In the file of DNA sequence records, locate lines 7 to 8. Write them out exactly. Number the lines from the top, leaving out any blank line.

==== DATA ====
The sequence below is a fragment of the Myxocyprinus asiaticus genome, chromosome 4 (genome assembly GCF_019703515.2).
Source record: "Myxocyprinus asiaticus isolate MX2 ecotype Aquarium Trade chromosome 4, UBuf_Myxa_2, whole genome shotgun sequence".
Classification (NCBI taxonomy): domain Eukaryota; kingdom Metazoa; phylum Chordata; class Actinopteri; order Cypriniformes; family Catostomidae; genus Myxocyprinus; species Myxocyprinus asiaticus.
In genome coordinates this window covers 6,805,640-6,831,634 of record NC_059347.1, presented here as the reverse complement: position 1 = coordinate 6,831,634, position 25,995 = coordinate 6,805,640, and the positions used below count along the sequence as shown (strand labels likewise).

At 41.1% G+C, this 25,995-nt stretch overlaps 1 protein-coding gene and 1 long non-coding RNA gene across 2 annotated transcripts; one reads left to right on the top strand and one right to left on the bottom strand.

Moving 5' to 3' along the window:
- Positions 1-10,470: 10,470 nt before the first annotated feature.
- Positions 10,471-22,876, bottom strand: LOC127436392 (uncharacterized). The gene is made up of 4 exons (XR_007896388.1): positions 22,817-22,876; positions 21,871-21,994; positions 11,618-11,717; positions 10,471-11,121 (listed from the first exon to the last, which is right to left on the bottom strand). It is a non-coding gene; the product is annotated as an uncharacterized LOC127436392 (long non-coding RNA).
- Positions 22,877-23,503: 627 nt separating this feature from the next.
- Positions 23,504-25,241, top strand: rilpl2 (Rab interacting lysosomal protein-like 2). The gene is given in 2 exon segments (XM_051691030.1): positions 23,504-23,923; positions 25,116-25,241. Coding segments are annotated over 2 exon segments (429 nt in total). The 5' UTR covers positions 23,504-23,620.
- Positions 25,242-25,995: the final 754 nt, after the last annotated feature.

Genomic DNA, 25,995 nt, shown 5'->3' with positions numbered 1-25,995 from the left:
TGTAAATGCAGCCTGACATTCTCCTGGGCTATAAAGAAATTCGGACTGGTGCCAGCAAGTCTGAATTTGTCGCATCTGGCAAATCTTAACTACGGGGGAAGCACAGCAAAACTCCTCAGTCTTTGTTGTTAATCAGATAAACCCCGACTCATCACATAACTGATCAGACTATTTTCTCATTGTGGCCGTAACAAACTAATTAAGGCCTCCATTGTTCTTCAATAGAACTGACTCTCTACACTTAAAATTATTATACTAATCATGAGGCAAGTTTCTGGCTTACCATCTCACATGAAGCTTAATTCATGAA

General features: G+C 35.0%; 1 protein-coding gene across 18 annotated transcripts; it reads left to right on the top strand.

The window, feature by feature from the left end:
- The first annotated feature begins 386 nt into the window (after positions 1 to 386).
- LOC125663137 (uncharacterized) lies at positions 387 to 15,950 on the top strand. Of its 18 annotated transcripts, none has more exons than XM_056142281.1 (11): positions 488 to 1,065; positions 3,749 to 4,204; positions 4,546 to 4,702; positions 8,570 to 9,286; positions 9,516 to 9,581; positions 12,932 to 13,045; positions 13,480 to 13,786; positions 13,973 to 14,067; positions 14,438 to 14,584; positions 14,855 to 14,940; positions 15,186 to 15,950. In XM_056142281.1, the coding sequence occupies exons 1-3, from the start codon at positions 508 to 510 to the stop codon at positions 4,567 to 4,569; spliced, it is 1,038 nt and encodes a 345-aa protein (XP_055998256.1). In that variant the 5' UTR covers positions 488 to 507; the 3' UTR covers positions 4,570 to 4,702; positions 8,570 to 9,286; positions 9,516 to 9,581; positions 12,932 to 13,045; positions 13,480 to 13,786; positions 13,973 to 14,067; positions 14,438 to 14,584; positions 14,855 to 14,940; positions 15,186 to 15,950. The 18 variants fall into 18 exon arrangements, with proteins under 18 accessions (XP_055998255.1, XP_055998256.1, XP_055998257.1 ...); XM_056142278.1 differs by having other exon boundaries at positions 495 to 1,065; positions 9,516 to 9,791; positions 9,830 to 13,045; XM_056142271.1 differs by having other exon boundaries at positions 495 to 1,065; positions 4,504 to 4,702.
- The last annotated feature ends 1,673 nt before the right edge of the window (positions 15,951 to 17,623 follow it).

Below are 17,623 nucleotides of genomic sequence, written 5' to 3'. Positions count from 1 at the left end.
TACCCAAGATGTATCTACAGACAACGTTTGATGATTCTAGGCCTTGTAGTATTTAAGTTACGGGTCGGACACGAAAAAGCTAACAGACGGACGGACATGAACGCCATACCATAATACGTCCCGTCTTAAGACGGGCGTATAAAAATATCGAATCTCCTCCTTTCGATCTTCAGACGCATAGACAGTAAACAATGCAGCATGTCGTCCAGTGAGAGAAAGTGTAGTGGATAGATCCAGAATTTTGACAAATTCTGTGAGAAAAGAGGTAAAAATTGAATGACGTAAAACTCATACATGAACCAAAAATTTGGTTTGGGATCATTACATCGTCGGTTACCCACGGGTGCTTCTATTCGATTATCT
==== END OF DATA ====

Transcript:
- Positions 1-10,470: 10,470 nt before the first annotated feature.
- Positions 10,471-22,876, bottom strand: LOC127436392 (uncharacterized). The gene is made up of 4 exons (XR_007896388.1): positions 22,817-22,876; positions 21,871-21,994; positions 11,618-11,717; positions 10,471-11,121 (listed from the first exon to the last, which is right to left on the bottom strand). It is a non-coding gene; the product is annotated as an uncharacterized LOC127436392 (long non-coding RNA).